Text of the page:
Hepatitis C has never really captured big headlines in the U.S., as it has never benefitted from massive awareness boosting campaigns that have supported research for, say, HIV, or breast cancer. But hepatitis C has clearly emerged as one of the biggest opportunities in pharmaceuticals over the past few years. There are more than 3 million people in the U.S., and an estimated 170 million worldwide, with this liver infection that can lead to cirrhosis and liver cancer. Most people have never bothered to get treated, partly because the infection takes years to fully wreak havoc. The other reason is the standard of care with a combination of drugs—pegylated interferon alpha and ribavirin—causes flu-like symptoms that last for almost a year, and usually cures only 30-40 percent of patients. Essentially, most people figure the treatment is worse than the disease.
Vertex Pharmaceuticals changed the equation back in May. The company won FDA approval for a direct antiviral drug, a protease inhibitor called telaprevir (Incivek), that is added to the usual two-drug combo regimen. By adding the Vertex drug, researchers saw the cure rate boom to almost 80 percent of patients, while cutting the treatment time with the other drugs in half. The Vertex drug also significantly raised the cure rate for patients who failed to respond to prior rounds of therapy.
Vertex looked golden for a while, as its stock soared above $55 a share, sending its market value above $10 billion. Analysts were raving about how Vertex smashed sales expectations in its first few months on the market, and started turning profitable in just its second quarter of selling the drug. Waves of patients were suddenly showing up at doctors’ offices to get treatment for hepatitis C, now that the odds of a cure were so much higher.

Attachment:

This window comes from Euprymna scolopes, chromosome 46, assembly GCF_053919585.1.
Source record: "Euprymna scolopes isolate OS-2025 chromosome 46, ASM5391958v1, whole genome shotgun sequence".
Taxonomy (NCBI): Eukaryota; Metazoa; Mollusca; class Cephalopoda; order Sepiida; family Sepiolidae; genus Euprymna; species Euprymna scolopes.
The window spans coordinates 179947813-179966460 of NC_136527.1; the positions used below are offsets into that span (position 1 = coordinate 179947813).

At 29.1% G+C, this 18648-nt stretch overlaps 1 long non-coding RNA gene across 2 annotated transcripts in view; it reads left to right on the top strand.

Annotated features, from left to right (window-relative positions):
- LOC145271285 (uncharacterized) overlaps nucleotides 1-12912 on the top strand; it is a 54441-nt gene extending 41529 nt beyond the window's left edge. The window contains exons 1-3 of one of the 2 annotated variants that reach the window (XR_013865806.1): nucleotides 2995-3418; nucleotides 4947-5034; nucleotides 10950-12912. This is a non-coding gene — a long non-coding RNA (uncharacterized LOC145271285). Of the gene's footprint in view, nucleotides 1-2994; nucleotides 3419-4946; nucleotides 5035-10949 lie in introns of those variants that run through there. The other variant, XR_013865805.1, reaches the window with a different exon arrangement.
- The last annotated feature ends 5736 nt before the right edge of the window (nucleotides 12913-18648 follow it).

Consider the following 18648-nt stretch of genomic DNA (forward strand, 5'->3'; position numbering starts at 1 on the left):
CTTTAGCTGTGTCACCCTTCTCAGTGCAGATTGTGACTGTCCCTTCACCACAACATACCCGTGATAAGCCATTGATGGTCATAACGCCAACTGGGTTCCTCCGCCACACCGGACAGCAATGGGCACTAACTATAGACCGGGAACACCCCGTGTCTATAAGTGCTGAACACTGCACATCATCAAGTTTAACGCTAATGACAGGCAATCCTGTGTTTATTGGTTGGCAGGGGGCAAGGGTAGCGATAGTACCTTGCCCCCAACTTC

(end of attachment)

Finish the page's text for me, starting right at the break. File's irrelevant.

But important as the Vertex advance has been, researchers have made it clear that this story isn’t over. The ultimate goal is to get rid of interferon, and its side effects, so that physicians can count on some combination of direct antivirals that can be taken as oral pills. That might include Vertex’s drug in combination with others, or might not.
So that’s why Vertex, and other companies, have feverishly been looking to mix and match various hepatitis C drugs. It’s all part of a quest to come up with the ideal combo that can raise the bar on cure rates, minimize side effects, and maximize convenience.
While people on Wall Street like to embrace a simple storyline with clear winners and losers, the hepatitis C virus is one tricky adversary. Like HIV, it has a tendency to mutate and develop resistance capabilities, whenever scientists throw a new antiviral drug against it. So there isn’t likely to be a single magic bullet. The most likely route to success is with a combination of two, three, or maybe four antiviral drugs that attack the virus from different angles, making it much harder for the bug to mutate and escape one drug.